Cost-Cutting Technology for Economic EfficiencyStaying competitive in today’s cannabis market requires the highest quality while keeping expenses as low as possible. Technology helps producers improve their processes.
Commercial cannabis operations require consistent conditions for the highest quality products. Automation and sensor controls allow cultivators to maintain the appropriate environment and use fewer resources.
Cannabis Tech spoke with Scott Campbell, CEO of Aroya, about how crop steering and their recent announcement for irrigation controls can help cultivators maintain control over their operations.
Aroya is a business unit of a larger company that was started by his father, who was researching soil-sensing technology in the basement of their home. As the company grew, the technology was adapted for use in greenhouses to analyze various conditions in the water in the soil.
Today that system includes several sensors that collect and aggregate data for the cultivar record. That data can then be used to help increase productivity and yield.
At the Core, Cannabis is Agriculture
Although there’s no plant in the world worth as much as cannabis in the agricultural sector, the demand for cannabis will drive the industry toward a more traditional agricultural crop, and as the industry inches closer, it must start taking those steps for cost-cutting measures.
Production efficiencies help cannabis growers stay competitive in the modern market—technologies like the new irrigation controls from Aroya. Complex irrigation schedules are one of those areas in that technology can assist in keeping costs low while maintaining a high-quality, high-yield crop.
It's important to note reducing labor costs isn’t about reducing staff; it’s more about ensuring employees are being utilized appropriately and efficiently. Sensors and technology that automate laborious tasks help growers maintain consistency and improve their crops.
Crop steering and automation help aggregate marginal gains and increase productivity which is critical for staying competitive in the market.
Efficiency is the Key
Campbell points out that some of the solutions are easy to implement and don’t have to be expensive. The sensors and system for irrigation control with Aroya can be done for as little as $150.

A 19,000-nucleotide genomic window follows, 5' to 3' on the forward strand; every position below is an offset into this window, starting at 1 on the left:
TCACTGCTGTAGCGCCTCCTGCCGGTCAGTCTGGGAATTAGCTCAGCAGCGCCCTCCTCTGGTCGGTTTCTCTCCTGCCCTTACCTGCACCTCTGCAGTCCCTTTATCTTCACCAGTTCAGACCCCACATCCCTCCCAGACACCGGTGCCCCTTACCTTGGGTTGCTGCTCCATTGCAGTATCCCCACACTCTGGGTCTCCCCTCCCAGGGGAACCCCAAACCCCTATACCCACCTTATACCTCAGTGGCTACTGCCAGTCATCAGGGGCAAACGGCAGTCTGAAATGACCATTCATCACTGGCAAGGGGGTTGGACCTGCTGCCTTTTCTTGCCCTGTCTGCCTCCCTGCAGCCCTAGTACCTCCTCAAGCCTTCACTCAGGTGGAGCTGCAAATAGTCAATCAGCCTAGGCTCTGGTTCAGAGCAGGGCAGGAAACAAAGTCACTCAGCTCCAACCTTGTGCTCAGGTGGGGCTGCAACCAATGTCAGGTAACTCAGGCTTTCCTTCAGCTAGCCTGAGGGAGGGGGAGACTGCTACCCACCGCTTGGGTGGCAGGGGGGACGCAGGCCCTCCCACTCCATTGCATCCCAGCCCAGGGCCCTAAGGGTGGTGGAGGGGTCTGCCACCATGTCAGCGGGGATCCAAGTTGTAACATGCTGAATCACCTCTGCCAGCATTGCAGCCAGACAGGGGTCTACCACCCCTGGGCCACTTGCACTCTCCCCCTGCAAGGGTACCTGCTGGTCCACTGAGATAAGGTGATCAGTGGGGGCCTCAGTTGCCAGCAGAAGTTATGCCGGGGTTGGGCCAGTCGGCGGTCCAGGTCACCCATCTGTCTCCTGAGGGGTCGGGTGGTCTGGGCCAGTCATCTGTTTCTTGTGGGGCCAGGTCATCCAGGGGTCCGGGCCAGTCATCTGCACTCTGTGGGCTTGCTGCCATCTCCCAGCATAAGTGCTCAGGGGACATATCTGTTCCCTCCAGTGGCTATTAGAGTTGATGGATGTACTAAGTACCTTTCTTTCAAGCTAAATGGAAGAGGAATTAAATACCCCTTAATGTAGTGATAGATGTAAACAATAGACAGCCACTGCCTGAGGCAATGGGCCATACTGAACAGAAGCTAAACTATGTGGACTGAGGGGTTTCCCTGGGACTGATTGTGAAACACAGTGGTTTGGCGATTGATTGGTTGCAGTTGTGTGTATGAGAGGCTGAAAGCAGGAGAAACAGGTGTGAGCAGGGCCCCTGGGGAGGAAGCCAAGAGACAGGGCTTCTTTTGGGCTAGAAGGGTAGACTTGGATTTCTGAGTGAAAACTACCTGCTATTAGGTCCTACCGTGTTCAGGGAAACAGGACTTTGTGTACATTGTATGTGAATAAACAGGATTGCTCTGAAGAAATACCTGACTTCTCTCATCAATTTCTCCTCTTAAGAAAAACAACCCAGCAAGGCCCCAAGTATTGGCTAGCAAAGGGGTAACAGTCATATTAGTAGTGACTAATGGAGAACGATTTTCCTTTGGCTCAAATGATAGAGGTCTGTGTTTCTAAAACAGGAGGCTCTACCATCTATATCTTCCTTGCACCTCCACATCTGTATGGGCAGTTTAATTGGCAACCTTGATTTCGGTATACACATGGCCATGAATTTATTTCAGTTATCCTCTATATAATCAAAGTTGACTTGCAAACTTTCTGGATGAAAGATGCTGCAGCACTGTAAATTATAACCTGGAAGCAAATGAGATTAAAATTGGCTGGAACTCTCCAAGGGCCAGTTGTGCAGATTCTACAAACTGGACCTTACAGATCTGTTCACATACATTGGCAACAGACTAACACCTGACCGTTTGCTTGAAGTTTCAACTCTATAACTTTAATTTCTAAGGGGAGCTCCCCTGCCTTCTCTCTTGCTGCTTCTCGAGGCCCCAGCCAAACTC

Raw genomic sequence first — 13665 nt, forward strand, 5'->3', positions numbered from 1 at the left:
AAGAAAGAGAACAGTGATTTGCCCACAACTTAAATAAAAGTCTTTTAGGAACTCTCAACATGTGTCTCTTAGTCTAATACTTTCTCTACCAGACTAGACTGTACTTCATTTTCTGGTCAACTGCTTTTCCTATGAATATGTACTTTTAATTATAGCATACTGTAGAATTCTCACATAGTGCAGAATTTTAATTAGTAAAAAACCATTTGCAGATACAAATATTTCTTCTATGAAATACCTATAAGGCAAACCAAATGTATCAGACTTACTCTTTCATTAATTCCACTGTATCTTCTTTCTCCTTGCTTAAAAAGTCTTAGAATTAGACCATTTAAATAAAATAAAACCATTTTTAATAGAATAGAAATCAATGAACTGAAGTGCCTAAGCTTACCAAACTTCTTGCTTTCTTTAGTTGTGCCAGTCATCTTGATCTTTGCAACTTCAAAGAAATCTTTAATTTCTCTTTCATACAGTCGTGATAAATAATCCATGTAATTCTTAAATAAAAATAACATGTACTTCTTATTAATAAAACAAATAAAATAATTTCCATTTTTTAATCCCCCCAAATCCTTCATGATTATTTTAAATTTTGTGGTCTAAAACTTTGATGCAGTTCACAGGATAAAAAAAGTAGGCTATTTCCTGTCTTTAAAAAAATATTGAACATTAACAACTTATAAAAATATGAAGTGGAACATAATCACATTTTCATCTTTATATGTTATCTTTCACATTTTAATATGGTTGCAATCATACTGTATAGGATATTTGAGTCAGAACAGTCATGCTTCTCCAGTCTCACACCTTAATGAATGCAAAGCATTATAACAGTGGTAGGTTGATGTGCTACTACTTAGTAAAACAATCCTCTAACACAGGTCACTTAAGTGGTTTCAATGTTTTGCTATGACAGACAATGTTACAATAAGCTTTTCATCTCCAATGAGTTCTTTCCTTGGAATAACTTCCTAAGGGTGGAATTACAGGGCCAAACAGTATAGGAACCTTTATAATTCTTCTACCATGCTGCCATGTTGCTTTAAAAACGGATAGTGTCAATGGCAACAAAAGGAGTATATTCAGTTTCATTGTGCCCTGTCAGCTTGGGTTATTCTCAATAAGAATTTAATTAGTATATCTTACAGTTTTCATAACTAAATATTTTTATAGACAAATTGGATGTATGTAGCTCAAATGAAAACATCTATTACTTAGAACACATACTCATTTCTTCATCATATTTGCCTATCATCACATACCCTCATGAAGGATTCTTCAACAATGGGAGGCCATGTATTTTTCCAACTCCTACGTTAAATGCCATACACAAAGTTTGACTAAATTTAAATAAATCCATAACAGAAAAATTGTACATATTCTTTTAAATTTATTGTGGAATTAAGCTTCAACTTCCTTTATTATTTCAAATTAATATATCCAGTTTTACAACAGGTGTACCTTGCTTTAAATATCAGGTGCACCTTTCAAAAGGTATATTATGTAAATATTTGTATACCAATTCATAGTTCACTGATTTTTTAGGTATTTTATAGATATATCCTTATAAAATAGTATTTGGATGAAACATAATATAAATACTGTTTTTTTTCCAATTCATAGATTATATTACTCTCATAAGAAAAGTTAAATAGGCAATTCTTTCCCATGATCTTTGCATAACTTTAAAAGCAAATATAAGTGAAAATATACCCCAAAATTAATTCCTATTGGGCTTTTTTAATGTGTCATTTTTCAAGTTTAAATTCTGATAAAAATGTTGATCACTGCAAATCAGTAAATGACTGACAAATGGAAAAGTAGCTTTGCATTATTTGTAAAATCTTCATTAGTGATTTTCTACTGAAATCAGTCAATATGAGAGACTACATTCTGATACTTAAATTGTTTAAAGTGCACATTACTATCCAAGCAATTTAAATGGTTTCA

Crop steering helps send signals to the plant to encourage it to focus on different tasks for each phase of its life. Campbell provides details about how the plant uses the water and nutrients to generate particular signals with the plants.
Each day, as the plant grows, the data points are collected and aggregated within Aroya, so cultivators have a dashboard to adjust schedules, so the plants are doing the tasks necessary for that stage in life for the highest yields and quality.
Afterward, cultivators can look at the data for each cultivar and determine what adjustments and changes need to be made.
The Biggest Impact
Aroya helps with data collection and analysis. Campbell discusses the nine things that impact cannabis yields and quality:
- Concentration of CO2
- Air Temp
- Wind Speed
- Light Intensity
- Temp of Substrate
- Oxygen content
The goal is to train the cannabis plant to use light efficiently to grow as much as possible. Everything done in a greenhouse or grow facility is to support the plant to use light as efficiently as it can.
The cultivar record and the data collection help the team make the necessary improvements for each plant. Technology like Aroya makes the cultivation process easier and more efficient and helps track plants and the processes used to grow those plants for compliance and regulation.
Water Activity and THC Potency
Campbell also talks about the inconsistencies in potency testing within the cannabis industry. Water content is the key. Their division, Aqualab, provides a water activity meter to detect the energy level in the water content.
Water activity below .6 protects the samples from mold and bacteria growth. Aqualab and Aroya will allow cultivators to visualize the entire process of water activity and potency potential.
Watch the webcast to learn more from Scott Campbell about these and more technology for the most efficient production and highest yields.